Colombia and the United States Announce Goal to Combat Cocaine Trade

Colombia and the United States will team up to reduce the cocaine trade and the amount of the coca leaf grown in the former and sold in the latter.

Security forces and government officials from the U.S. and Colombia met in a meeting March first and agreed to mitigate the amount of cocaine by half over the next five years.

This includes national implementation of a comprehensive anti-narcotics strategy aiming to reduce coca cultivation and cocaine production, said Thomas Shannon, U.S. Secretary of Political Affairs.

The details of how this reduction will be achieved were not released to the public, but the countries indicated that they could work together to slash production.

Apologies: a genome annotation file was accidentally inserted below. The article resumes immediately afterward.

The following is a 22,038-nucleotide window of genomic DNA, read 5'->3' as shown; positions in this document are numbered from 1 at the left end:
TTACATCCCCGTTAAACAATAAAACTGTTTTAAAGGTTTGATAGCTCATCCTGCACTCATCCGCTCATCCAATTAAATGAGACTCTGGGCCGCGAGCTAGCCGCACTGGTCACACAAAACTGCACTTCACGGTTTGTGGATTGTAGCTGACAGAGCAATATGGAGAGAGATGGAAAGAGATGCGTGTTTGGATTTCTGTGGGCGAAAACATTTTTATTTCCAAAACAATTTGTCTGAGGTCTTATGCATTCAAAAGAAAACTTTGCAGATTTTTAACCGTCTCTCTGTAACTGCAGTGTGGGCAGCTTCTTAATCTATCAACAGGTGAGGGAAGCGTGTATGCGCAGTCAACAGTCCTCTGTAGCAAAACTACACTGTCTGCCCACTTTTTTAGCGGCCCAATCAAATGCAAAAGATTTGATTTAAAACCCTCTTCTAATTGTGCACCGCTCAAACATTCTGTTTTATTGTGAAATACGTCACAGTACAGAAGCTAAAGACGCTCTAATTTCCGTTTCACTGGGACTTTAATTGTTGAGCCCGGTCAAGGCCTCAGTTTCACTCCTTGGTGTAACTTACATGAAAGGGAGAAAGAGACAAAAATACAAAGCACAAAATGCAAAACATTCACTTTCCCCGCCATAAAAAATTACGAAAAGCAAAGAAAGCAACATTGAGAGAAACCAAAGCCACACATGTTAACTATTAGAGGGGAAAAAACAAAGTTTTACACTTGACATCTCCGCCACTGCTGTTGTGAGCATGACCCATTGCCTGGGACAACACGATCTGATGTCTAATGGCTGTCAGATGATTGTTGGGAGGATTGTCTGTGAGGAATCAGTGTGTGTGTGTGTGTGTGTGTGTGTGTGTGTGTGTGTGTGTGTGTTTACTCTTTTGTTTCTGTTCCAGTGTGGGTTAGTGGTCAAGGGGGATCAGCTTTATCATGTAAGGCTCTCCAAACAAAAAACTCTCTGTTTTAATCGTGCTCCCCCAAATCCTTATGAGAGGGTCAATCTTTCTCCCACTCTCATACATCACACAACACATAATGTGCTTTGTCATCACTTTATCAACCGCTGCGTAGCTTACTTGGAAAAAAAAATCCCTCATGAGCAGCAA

In addition to the opioid epidemic, cocaine use has been resurging in recent years, killing, for example, more black Americans a year than opioids.

In August the Drug Enforcement Administration (DEA) official in Miami said that a torrent of cocaine was coming to the United States, fueled by an increase in production of the coca plant in Colombia that occurred ahead of peace talks between rebel groups including the FARC and the government. The DEA has said that the cocaine is about to hit the global market.

The amount of cocaine coming into Florida in particular is at an all-time high. DEA has been speaking about how there has never seen cocaine production in this high of numbers. More now, one official said, than at the height of the Medellin and Cali cartels.

Most cocaine coming into the United States comes from Colombia, and the United States government has invested heavily in trying to stop the drug trade coming from there.

The United States gave Colombia for military and social programs aimed to curb cocaine production, and the U.S. now provides the country about $400 annually.